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Batman vs Superman: Dawn of Justice – review

Kal-El-symbolI’m going to start this by explaining about any review you read of a film, don’t take anyone’s word for it. There’s only going to be the slightest hint of spoilage in this review. I’m going to try and explain my opinion without revealing too much detail.

The critics of this latest DC film have been all over it, like vultures on a carcass. Well, I’m not a vulture, and the latest film directed by Zack Snyder, isn’t an old dead carcass. It’s far from that, and if you insist these iconic comic characters must conform to an older style of behavior, you’re going to be disappointed. They may resemble and look vaguely like what you remember from comics or older movies, but as suggested in this movie, this isn’t 1938.

From the moment this film starts, you’re shown images, ever so briefly of a familiar Batman childhood traumatic experience. If you saw the others, dating back to Tim Burton’s film, you know the story. This is there for a reason, and if you’re quick to criticize why it’s included, then you’re missing a larger point. I’ll explain that later. Just know this about this particular film, it’s not your Tim Burton or Christopher Nolan version of Batman. It’s also not your Richard Donner or Bryan Singer Superman movie. This is a movie that stands on it’s own, whether you like it or not, this is a solid story with bold themes and excellent cinematography. What Zack Snyder does with this movie is eschew the chains of past actors and authors. As good as Christopher Reeve was, Henry Cavill has crafted an image which he now owns. He’s not just the red – white – blue boyscout set out for truth, justice, yada-yada-yada.

After those brief introductory moments of a childhood Bruce Wayne, there’s a lot going to happen and you better set down the popcorn, and strap yourself in, because this is not only a fast journey, it’s also intense. Here’s where I really have to give credit to Zack Snyder, because he’s taken a big risk in telling a set of stories, condensed, modified, and brought together to create highly developed imagery backed by an equally intense musical score from Hans Zimmer. I’ve read the criticism, which I shouldn’t have before I saw the film; they say he combined too many story elements. This could also be viewed as part of its strength. Each of the film’s participants contributed in a meaningful way.  It’s not  a Sean Connery 007, it’s more like a Daniel Craig film.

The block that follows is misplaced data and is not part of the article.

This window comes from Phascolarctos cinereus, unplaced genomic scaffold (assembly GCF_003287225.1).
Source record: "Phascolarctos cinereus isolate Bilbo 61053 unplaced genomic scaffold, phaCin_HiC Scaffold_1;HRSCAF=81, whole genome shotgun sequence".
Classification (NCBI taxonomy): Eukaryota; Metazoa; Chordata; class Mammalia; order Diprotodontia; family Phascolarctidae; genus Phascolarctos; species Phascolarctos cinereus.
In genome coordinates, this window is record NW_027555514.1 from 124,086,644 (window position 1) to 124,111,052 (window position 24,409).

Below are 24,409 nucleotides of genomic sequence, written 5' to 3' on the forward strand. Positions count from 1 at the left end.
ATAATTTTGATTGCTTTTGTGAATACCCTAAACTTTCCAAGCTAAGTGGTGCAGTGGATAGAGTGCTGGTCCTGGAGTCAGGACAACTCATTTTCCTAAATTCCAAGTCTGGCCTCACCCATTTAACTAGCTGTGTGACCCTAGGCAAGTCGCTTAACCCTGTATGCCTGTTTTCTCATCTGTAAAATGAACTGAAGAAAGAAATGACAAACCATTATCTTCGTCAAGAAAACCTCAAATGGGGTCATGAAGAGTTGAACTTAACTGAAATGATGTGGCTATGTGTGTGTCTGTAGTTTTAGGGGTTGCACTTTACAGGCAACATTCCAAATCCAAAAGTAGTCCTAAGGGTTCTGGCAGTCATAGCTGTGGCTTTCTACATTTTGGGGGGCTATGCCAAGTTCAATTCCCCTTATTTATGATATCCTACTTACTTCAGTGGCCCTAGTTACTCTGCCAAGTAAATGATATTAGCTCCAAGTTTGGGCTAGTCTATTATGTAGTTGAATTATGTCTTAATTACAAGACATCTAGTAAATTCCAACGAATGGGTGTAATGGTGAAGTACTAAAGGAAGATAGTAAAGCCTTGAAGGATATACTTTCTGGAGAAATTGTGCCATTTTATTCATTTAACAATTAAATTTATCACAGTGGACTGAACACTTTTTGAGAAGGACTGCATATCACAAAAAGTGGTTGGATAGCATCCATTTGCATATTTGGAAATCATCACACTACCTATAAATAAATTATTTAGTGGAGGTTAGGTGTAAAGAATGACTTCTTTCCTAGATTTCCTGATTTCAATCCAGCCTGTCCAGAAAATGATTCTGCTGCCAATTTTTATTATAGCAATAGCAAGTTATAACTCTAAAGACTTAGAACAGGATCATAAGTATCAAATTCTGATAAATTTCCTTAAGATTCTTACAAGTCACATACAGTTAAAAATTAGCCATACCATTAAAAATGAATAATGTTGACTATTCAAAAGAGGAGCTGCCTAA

BVS_confrontation_smallZack Snyder wants you to understand this film on several levels. Sure, there’s the obvious titled physical confrontation between Batman and Superman, but he’s introducing us to the idea there’s a lot more to this world than just one or two exceptional people. Batman being the least among equals, possessing no super powers, his role is a subset of the entire movie. An excellent subset I might add, because Ben Affleck nails his dual role.

The introduction of Wonder Woman in this movie, isn’t news to the audience, or a way just to introduce another meta-human. She’s integral to the plot, and if you look at these players, as individuals, not just a timed screen presence, you can see the most interesting aspects of this drama.

Allow me to step back for a writers moment. Just accept this as a way of explaining how well crafted this film is when you look at it in the context of graphic novels (comics). I was one of those youth who read and possessed many of the 1st Marvel Comics dating back to the early 60’s. They were imaginative and drawn in colorful action poses for the era. What attracted myself and many other young people to Marvel at that time, was the introduction of the characters having real personal problems. I’m not talking about acne or dating, they had serious character flaws, and these imperfections showed frailties and a sense of reality for the reader. DC Comics, continued to turn out strong characters, but they were barely two-dimensional. For this reason alone, I think that explains the success of the Batman TV show of the 1960’s. Even young people saw this show as stupid, cartoon characters. I think the creators saw comics as serial nonsense and decided to make fun of it through campy behavior.

For a number of decades afterwards, it seemed no created TV or film could adapt the comics essential fantasy, drama, and core plot lines, without looking plain stupid. Hats off to Richard Donner and Tim Burton for making a strong popular showing, but aside from a lack of today’s technology, they failed to transcend simple child like stories. I think the big break came when Sam Raimi introduced us to his version of Spiderman (2002). That was soon followed by Jon Favreau directing Robert Downey Jr. as Iron Man (2008). Audiences went to these films in vast numbers, and for the most part, the follow up films were successful. Then, almost everyone explained frustration with the 2007 release of Spiderman 3. No longer was there a story with singular continuity of a villain. Now there were several villains, and the biggest faux pas, the brief but silly Peter Parker dance moves. Sony dropped Raimi and after a pause, rebooted that franchise. Frankly I’m more exhausted from the reboots.